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Chapter 6 - The state of nature and the origin of private property: Grotius to Hegel

Published online by Cambridge University Press:  22 September 2009

Peter Garnsey
Affiliation:
University of Cambridge
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Summary

THE EARLY ENLIGHTENMENT

Hugo Grotius (1583–1645), Samuel Pufendorf (1632–94) and John Locke (1632–1704) all sought to give private property the status of natural law by locating its emergence in the state of nature. The problem they faced was that they were working within a tradition, stretching right back into antiquity, according to which the primeval condition was a form of communality in which all humanity had equal access to the resources of the earth. Moreover, late antiquity and the Middle Ages had produced a Christian reading of this tradition, by which the Christian God had ordered things in this way. Their response to the challenge was twofold. First, in order to counter the possible charge that mankind had thwarted God's purpose, they argued that the establishment of private property, while not a direct consequence of a dictate of God, was man's rational response to the divine command to use the resources of the world for his self-preservation and increase. Secondly, in order to justify the apparent breach of the principle of equal access to material resources, Grotius and Pufendorf proposed that agreement, tacit or express, must have preceded first occupatio; while for Locke the crucial step in the establishment of rights over unoccupied land was creative labour.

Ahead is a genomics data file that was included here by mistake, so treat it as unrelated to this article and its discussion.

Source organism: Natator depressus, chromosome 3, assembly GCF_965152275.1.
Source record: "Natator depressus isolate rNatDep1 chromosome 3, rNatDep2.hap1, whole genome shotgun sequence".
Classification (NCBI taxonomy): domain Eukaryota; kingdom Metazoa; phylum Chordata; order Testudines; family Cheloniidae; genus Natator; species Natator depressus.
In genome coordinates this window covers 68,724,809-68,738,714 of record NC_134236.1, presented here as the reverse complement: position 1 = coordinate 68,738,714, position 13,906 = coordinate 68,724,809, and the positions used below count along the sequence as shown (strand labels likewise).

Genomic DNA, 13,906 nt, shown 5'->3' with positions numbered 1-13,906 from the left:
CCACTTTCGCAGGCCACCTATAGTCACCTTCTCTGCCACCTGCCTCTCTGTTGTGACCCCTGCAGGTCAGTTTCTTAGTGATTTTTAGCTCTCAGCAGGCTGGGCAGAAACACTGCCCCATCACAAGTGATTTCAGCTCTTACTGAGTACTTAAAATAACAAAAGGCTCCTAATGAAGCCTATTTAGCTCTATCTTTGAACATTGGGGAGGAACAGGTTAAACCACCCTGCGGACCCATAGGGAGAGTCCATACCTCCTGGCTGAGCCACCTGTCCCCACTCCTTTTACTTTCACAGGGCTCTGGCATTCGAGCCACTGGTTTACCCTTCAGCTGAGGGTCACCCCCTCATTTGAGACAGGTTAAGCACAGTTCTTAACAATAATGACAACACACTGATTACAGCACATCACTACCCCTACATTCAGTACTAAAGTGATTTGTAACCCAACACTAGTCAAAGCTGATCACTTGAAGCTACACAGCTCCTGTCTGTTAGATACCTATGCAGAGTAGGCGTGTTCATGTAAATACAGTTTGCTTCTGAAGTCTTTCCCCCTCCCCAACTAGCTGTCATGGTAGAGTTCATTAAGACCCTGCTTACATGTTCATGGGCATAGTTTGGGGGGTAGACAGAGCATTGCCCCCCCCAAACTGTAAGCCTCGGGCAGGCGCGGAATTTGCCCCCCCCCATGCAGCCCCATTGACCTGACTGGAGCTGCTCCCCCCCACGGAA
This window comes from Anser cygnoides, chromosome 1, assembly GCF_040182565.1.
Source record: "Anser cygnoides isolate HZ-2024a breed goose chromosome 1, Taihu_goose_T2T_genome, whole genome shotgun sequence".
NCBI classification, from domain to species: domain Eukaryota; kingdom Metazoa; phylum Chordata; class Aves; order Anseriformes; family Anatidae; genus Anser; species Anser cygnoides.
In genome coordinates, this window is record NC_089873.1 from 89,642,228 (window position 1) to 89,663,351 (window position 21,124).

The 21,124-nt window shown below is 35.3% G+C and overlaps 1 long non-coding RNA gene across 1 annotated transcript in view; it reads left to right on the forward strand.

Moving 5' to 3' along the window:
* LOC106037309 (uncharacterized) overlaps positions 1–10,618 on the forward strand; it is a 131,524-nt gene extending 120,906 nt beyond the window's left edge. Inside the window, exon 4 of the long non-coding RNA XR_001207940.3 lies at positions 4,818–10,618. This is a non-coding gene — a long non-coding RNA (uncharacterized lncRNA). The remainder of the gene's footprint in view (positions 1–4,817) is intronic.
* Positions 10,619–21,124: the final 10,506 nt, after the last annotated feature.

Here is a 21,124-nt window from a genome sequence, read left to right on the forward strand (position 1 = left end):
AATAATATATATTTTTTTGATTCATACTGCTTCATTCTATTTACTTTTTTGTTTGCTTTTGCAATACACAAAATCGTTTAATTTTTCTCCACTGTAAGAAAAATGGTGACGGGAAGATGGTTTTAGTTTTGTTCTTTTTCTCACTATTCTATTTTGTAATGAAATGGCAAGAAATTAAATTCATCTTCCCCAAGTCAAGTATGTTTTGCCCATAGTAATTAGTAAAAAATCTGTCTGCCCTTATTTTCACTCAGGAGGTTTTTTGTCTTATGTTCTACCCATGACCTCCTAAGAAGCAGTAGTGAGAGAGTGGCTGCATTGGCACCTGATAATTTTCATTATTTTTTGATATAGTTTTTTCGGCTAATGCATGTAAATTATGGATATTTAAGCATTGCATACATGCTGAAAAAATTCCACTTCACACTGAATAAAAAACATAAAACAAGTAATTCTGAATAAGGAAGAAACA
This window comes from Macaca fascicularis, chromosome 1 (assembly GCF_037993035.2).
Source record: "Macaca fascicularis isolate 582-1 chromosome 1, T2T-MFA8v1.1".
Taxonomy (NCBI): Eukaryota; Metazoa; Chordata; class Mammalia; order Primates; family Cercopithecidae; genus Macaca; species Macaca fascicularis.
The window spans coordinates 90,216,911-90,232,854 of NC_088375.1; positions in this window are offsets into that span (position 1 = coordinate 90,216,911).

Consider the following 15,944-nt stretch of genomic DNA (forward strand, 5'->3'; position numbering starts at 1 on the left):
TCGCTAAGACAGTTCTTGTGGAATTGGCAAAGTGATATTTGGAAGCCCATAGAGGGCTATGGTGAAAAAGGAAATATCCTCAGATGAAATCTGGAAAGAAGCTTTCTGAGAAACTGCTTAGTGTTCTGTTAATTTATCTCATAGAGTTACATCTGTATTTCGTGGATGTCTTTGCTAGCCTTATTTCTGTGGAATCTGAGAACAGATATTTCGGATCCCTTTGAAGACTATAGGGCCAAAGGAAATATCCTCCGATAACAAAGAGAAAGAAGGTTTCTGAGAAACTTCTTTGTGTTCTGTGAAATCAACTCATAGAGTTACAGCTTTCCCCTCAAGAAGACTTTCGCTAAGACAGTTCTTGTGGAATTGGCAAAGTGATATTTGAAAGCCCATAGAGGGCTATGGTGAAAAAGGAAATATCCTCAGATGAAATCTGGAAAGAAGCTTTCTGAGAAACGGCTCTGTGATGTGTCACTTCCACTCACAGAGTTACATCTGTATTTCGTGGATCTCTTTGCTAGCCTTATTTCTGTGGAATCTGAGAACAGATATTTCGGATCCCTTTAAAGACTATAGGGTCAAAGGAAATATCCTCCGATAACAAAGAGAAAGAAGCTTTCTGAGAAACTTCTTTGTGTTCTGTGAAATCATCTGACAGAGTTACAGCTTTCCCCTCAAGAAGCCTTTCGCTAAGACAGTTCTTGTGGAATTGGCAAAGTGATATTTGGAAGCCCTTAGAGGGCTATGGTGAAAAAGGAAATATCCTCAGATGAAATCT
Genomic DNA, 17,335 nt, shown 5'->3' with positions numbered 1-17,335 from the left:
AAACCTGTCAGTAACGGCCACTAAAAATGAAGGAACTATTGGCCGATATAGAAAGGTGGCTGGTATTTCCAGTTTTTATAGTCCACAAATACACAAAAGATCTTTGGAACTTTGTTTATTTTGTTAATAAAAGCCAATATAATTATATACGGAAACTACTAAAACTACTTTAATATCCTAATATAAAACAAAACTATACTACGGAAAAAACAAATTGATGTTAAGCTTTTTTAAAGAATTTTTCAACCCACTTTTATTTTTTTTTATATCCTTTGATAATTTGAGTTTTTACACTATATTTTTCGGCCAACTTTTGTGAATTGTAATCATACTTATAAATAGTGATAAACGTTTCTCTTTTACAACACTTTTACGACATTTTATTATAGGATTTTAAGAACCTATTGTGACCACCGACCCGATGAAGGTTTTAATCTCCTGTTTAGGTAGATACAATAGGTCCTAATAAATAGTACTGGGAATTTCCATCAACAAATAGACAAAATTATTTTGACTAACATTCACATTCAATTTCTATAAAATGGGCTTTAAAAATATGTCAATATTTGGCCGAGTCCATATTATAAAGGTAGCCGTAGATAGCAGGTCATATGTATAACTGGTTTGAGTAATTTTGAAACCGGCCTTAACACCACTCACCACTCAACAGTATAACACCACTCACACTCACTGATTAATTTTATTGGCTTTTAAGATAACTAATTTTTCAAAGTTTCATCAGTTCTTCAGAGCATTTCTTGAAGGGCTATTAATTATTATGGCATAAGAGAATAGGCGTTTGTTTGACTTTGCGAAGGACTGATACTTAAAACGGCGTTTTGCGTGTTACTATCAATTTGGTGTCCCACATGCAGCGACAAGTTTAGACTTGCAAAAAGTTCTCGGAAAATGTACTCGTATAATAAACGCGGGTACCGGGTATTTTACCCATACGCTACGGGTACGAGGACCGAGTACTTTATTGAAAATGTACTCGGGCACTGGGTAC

The contributions to property theory of these philosophers of the early Enlightenment should be seen as part of a wider concern with the great political issues of the time, domestic and international.

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Thinking about Property
From Antiquity to the Age of Revolution
, pp. 136 - 176
Publisher: Cambridge University Press
Print publication year: 2007

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